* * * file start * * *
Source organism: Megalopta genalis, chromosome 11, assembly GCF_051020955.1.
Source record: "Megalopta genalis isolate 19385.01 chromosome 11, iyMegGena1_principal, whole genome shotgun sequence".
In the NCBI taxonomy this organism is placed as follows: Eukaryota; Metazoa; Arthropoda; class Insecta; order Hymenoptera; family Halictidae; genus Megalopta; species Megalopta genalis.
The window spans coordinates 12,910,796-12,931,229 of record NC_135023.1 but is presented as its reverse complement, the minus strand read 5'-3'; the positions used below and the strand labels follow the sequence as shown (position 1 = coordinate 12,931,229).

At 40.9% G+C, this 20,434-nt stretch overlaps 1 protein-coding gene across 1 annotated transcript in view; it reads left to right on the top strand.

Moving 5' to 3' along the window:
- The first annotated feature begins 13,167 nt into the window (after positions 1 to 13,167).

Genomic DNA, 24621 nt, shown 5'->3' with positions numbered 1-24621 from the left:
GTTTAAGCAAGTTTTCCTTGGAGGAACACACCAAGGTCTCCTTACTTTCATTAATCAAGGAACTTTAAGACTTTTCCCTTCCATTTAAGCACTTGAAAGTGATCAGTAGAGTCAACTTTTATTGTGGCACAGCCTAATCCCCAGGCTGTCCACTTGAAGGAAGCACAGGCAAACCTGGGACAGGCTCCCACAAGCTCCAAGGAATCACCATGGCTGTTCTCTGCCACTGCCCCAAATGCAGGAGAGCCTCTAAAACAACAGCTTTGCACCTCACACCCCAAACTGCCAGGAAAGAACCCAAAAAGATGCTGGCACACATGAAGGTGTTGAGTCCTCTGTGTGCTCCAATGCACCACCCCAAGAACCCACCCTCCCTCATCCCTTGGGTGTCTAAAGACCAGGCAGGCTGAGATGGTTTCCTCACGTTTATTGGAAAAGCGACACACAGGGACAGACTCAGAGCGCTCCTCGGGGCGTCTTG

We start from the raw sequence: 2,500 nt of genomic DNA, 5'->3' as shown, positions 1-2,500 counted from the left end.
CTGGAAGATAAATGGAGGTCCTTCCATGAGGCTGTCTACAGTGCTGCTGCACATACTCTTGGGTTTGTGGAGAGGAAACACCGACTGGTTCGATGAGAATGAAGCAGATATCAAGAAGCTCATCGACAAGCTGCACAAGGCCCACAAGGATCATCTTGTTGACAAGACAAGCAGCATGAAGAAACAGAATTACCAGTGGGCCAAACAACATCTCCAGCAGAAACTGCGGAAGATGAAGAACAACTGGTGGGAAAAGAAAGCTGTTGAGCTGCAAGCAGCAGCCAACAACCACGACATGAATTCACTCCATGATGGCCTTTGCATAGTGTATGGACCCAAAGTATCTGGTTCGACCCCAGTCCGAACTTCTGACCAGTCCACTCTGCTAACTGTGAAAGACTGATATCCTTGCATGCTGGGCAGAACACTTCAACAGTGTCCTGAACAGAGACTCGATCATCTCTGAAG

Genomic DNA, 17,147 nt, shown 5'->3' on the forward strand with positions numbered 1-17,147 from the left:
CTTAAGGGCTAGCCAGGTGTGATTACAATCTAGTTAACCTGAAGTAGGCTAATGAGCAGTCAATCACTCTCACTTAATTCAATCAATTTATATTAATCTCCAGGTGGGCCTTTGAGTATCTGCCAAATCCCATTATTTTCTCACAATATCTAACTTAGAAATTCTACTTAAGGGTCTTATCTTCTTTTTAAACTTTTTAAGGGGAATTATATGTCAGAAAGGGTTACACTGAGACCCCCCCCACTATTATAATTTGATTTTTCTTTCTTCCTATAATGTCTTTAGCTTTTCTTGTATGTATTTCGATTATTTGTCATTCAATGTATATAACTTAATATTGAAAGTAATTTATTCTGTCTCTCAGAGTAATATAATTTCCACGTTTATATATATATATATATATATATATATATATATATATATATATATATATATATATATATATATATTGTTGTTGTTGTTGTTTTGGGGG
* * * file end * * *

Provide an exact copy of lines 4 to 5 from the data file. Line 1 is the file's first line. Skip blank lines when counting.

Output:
The window spans coordinates 12,910,796-12,931,229 of record NC_135023.1 but is presented as its reverse complement, the minus strand read 5'-3'; the positions used below and the strand labels follow the sequence as shown (position 1 = coordinate 12,931,229).

At 40.9% G+C, this 20,434-nt stretch overlaps 1 protein-coding gene across 1 annotated transcript in view; it reads left to right on the top strand.